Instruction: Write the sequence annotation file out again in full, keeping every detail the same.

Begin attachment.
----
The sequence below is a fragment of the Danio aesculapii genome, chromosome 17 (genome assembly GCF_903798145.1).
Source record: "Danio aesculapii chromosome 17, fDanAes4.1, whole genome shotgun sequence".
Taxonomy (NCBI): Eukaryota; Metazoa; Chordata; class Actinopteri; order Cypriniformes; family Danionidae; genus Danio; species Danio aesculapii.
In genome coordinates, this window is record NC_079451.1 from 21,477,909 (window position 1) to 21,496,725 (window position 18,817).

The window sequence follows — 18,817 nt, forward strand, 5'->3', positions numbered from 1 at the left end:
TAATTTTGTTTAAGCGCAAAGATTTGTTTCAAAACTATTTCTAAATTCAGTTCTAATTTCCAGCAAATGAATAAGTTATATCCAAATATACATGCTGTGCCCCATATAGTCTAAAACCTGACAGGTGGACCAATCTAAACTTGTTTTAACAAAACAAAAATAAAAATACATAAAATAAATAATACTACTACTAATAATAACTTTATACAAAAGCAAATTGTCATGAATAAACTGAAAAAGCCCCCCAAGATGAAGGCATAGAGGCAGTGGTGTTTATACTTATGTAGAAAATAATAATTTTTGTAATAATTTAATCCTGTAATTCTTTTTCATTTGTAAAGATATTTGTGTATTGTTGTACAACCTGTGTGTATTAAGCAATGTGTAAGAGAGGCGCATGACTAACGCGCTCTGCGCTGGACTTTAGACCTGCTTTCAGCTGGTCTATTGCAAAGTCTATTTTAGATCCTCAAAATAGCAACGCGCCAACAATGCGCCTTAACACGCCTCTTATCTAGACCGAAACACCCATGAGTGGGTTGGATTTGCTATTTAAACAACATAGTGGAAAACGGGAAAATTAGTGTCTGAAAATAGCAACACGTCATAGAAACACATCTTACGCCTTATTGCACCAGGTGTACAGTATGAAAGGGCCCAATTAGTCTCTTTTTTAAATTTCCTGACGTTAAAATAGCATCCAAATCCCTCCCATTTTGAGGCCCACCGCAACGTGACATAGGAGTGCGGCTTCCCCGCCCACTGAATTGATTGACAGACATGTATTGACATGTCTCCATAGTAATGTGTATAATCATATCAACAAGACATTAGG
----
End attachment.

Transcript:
The sequence below is a fragment of the Danio aesculapii genome, chromosome 17 (genome assembly GCF_903798145.1).
Source record: "Danio aesculapii chromosome 17, fDanAes4.1, whole genome shotgun sequence".
Taxonomy (NCBI): Eukaryota; Metazoa; Chordata; class Actinopteri; order Cypriniformes; family Danionidae; genus Danio; species Danio aesculapii.
In genome coordinates, this window is record NC_079451.1 from 21,477,909 (window position 1) to 21,496,725 (window position 18,817).

The window sequence follows — 18,817 nt, forward strand, 5'->3', positions numbered from 1 at the left end:
TAATTTTGTTTAAGCGCAAAGATTTGTTTCAAAACTATTTCTAAATTCAGTTCTAATTTCCAGCAAATGAATAAGTTATATCCAAATATACATGCTGTGCCCCATATAGTCTAAAACCTGACAGGTGGACCAATCTAAACTTGTTTTAACAAAACAAAAATAAAAATACATAAAATAAATAATACTACTACTAATAATAACTTTATACAAAAGCAAATTGTCATGAATAAACTGAAAAAGCCCCCCAAGATGAAGGCATAGAGGCAGTGGTGTTTATACTTATGTAGAAAATAATAATTTTTGTAATAATTTAATCCTGTAATTCTTTTTCATTTGTAAAGATATTTGTGTATTGTTGTACAACCTGTGTGTATTAAGCAATGTGTAAGAGAGGCGCATGACTAACGCGCTCTGCGCTGGACTTTAGACCTGCTTTCAGCTGGTCTATTGCAAAGTCTATTTTAGATCCTCAAAATAGCAACGCGCCAACAATGCGCCTTAACACGCCTCTTATCTAGACCGAAACACCCATGAGTGGGTTGGATTTGCTATTTAAACAACATAGTGGAAAACGGGAAAATTAGTGTCTGAAAATAGCAACACGTCATAGAAACACATCTTACGCCTTATTGCACCAGGTGTACAGTATGAAAGGGCCCAATTAGTCTCTTTTTTAAATTTCCTGACGTTAAAATAGCATCCAAATCCCTCCCATTTTGAGGCCCACCGCAACGTGACATAGGAGTGCGGCTTCCCCGCCCACTGAATTGATTGACAGACATGTATTGACATGTCTCCATAGTAATGTGTATAATCATATCAACAAGACATTAGG